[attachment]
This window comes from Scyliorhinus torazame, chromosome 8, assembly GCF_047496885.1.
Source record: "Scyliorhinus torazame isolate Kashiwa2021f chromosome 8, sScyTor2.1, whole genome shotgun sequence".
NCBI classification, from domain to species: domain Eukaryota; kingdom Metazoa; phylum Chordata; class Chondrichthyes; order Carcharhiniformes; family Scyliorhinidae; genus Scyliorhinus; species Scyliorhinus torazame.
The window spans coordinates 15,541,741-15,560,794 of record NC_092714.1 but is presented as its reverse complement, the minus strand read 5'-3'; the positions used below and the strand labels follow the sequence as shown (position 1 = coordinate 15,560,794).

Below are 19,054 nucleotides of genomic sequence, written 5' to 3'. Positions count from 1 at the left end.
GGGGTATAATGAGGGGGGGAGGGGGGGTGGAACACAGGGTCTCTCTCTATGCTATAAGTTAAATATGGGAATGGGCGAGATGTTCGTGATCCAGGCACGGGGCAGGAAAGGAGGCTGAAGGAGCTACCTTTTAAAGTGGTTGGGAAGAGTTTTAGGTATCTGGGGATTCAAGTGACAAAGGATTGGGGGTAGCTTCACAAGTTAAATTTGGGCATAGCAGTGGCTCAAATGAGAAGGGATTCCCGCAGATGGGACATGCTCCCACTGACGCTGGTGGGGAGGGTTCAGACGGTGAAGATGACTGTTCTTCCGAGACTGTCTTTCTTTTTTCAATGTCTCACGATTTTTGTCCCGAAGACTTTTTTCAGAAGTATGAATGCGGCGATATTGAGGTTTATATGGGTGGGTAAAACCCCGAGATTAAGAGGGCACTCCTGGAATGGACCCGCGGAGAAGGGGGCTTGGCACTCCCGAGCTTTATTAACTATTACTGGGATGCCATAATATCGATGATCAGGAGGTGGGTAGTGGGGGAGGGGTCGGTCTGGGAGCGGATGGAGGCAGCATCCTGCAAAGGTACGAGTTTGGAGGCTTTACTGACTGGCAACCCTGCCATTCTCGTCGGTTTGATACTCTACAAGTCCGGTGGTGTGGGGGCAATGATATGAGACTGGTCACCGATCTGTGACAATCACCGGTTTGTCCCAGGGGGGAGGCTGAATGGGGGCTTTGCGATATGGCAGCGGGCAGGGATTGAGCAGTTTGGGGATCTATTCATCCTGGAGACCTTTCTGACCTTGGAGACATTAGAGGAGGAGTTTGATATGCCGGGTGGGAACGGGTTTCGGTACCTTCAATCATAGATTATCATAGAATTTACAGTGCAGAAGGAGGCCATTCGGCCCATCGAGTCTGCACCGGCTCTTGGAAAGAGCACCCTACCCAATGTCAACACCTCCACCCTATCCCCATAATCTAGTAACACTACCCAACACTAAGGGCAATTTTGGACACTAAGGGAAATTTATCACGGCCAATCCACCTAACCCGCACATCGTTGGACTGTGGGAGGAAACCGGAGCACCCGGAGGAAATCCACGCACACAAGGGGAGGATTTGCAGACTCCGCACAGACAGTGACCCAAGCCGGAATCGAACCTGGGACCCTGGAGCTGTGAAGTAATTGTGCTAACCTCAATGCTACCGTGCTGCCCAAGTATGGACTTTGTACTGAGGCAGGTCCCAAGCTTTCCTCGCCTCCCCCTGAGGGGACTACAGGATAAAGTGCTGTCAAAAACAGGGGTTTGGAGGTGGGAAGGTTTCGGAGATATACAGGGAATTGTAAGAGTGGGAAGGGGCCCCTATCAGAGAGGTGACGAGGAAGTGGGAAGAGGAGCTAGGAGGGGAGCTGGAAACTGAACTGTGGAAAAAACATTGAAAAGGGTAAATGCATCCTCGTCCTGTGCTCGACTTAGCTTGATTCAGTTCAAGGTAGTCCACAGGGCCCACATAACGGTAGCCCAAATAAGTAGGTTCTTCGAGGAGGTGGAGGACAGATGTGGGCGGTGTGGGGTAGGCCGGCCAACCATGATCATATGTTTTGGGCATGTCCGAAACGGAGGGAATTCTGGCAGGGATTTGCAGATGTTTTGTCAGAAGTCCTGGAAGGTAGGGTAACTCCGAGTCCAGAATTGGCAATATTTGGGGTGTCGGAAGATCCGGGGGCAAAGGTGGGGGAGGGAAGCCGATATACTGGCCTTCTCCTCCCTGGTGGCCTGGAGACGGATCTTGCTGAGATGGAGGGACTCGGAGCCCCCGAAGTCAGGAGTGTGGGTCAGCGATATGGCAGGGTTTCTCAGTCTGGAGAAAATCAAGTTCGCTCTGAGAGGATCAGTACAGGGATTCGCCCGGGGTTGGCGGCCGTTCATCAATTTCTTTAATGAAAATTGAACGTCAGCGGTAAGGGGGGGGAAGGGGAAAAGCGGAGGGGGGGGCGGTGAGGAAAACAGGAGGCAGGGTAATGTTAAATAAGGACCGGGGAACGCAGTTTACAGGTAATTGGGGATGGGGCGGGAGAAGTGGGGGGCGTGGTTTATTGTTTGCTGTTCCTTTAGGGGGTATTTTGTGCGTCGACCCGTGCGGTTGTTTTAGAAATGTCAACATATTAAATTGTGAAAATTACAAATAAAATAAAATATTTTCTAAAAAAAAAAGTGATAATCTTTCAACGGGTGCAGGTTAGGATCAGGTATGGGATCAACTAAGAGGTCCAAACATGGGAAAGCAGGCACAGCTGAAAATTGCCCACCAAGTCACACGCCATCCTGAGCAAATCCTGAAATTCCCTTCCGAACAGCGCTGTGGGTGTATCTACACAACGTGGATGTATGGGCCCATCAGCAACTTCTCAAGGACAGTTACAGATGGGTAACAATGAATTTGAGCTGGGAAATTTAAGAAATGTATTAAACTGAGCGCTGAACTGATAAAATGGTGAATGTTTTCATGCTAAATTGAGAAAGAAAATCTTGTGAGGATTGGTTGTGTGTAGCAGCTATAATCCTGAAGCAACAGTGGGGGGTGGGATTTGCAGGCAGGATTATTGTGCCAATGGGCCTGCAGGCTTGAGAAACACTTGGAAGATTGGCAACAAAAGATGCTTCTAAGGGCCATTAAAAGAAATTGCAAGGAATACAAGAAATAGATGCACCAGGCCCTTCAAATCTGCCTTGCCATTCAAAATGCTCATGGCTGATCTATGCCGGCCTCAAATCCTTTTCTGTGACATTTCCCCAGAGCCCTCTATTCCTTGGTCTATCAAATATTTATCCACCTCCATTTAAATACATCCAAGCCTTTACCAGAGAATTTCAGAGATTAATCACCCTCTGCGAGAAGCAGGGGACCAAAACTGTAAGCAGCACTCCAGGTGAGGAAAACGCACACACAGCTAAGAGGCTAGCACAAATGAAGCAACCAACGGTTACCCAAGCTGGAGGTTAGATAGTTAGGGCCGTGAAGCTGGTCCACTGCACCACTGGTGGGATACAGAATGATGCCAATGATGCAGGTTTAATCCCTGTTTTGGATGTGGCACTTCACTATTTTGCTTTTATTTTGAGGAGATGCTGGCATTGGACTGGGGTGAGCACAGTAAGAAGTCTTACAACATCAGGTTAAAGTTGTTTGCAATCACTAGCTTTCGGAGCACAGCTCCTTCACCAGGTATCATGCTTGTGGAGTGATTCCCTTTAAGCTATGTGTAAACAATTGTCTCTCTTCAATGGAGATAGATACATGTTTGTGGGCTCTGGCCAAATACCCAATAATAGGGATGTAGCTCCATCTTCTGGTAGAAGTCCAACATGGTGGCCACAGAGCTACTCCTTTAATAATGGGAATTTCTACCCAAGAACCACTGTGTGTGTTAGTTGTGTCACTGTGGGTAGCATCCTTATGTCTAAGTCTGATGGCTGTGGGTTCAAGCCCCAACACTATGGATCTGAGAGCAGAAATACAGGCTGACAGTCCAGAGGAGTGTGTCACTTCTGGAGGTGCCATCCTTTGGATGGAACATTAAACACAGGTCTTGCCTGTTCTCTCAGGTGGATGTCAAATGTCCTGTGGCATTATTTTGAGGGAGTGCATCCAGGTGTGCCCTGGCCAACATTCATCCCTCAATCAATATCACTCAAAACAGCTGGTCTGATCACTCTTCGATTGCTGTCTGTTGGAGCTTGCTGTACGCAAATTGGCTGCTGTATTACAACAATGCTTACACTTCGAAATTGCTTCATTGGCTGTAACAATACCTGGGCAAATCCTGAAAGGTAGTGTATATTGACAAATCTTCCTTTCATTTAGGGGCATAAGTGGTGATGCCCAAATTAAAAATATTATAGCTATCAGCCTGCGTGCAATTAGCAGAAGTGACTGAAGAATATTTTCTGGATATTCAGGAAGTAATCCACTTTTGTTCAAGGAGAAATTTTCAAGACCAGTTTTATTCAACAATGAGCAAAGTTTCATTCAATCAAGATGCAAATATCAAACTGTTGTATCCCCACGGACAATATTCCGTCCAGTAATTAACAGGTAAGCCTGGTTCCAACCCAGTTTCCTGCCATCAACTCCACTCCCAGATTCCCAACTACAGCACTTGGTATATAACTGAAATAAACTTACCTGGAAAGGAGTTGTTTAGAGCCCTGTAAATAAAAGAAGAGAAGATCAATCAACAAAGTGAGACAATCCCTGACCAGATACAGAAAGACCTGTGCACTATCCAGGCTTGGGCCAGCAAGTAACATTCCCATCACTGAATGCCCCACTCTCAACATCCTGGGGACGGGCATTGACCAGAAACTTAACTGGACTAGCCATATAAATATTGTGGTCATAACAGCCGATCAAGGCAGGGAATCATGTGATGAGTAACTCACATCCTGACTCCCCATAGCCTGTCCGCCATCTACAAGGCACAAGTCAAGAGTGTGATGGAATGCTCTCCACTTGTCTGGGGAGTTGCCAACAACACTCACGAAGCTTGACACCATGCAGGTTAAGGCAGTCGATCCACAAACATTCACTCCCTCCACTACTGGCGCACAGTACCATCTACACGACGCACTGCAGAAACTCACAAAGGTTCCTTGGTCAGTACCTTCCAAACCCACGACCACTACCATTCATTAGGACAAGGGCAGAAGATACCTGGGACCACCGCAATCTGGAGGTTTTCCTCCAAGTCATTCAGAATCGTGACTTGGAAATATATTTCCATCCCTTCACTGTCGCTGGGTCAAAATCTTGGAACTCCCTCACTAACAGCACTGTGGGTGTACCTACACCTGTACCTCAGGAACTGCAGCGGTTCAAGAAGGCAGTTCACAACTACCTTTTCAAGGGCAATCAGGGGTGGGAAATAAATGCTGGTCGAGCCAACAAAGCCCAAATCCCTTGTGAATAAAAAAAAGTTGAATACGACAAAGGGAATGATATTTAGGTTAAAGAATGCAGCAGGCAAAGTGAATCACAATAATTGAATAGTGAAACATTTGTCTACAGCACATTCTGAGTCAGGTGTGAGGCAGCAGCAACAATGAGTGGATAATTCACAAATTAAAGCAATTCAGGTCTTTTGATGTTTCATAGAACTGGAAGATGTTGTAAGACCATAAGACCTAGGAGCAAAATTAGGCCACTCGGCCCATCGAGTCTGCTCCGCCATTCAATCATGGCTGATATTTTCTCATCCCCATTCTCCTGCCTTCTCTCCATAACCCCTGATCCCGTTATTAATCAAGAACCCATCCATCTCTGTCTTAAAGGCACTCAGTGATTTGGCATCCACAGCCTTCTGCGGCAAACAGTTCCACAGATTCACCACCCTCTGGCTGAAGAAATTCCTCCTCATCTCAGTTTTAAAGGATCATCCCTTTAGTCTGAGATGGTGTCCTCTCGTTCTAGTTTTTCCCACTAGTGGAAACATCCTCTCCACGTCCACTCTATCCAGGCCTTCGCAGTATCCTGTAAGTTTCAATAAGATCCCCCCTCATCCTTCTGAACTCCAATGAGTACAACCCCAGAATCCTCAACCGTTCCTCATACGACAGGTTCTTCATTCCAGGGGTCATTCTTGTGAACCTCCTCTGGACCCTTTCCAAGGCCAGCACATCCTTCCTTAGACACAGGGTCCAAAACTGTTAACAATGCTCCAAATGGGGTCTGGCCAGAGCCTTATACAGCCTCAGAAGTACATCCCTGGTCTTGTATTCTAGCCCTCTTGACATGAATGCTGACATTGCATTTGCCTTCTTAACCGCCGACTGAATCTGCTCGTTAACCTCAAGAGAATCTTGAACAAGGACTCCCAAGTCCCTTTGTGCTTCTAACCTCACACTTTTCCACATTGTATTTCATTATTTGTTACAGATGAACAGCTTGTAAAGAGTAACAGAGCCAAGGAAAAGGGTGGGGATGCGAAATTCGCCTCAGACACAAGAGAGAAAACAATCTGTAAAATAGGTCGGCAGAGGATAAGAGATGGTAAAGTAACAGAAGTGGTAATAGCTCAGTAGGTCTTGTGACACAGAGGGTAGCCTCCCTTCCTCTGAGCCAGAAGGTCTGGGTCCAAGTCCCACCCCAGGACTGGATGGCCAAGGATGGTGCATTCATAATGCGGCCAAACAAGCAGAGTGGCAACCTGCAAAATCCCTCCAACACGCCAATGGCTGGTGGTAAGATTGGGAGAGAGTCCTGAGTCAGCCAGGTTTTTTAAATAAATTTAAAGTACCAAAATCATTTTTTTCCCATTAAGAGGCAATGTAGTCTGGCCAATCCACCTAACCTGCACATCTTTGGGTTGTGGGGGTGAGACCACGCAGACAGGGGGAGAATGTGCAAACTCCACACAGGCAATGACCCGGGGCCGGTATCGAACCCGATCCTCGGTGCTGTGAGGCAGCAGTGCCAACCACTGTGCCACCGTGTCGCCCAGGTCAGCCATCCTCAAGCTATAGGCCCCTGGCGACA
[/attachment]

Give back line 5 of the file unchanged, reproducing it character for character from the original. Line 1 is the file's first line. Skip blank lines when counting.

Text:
Below are 19,054 nucleotides of genomic sequence, written 5' to 3'. Positions count from 1 at the left end.